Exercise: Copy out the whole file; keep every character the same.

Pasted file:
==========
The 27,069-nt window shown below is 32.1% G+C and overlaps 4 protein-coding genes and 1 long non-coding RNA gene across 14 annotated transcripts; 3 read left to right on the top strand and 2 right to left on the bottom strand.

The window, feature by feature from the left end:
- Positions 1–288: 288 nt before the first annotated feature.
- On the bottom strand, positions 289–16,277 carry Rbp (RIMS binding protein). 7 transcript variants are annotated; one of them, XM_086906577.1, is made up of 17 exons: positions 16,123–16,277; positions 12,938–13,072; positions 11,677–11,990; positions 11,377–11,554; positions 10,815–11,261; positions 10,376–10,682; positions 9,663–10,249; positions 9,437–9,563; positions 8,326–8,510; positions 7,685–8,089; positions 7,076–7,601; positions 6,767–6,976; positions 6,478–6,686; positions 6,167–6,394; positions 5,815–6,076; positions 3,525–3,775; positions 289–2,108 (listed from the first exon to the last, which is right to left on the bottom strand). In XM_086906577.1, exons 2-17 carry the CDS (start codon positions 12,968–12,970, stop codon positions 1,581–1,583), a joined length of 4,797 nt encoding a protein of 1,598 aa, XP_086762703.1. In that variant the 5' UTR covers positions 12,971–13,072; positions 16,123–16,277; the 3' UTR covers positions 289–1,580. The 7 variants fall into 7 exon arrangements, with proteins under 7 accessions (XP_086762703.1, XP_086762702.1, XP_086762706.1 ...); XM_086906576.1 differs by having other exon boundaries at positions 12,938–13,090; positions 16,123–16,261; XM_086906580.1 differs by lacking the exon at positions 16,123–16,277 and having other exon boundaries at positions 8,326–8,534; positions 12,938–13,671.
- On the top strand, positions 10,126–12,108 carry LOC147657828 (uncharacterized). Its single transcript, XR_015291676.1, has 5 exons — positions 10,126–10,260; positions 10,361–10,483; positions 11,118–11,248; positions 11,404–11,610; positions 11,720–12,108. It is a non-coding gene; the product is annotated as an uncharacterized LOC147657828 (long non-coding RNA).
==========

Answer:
The 27,069-nt window shown below is 32.1% G+C and overlaps 4 protein-coding genes and 1 long non-coding RNA gene across 14 annotated transcripts; 3 read left to right on the top strand and 2 right to left on the bottom strand.

The window, feature by feature from the left end:
- Positions 1–288: 288 nt before the first annotated feature.
- On the bottom strand, positions 289–16,277 carry Rbp (RIMS binding protein). 7 transcript variants are annotated; one of them, XM_086906577.1, is made up of 17 exons: positions 16,123–16,277; positions 12,938–13,072; positions 11,677–11,990; positions 11,377–11,554; positions 10,815–11,261; positions 10,376–10,682; positions 9,663–10,249; positions 9,437–9,563; positions 8,326–8,510; positions 7,685–8,089; positions 7,076–7,601; positions 6,767–6,976; positions 6,478–6,686; positions 6,167–6,394; positions 5,815–6,076; positions 3,525–3,775; positions 289–2,108 (listed from the first exon to the last, which is right to left on the bottom strand). In XM_086906577.1, exons 2-17 carry the CDS (start codon positions 12,968–12,970, stop codon positions 1,581–1,583), a joined length of 4,797 nt encoding a protein of 1,598 aa, XP_086762703.1. In that variant the 5' UTR covers positions 12,971–13,072; positions 16,123–16,277; the 3' UTR covers positions 289–1,580. The 7 variants fall into 7 exon arrangements, with proteins under 7 accessions (XP_086762703.1, XP_086762702.1, XP_086762706.1 ...); XM_086906576.1 differs by having other exon boundaries at positions 12,938–13,090; positions 16,123–16,261; XM_086906580.1 differs by lacking the exon at positions 16,123–16,277 and having other exon boundaries at positions 8,326–8,534; positions 12,938–13,671.
- On the top strand, positions 10,126–12,108 carry LOC147657828 (uncharacterized). Its single transcript, XR_015291676.1, has 5 exons — positions 10,126–10,260; positions 10,361–10,483; positions 11,118–11,248; positions 11,404–11,610; positions 11,720–12,108. It is a non-coding gene; the product is annotated as an uncharacterized LOC147657828 (long non-coding RNA).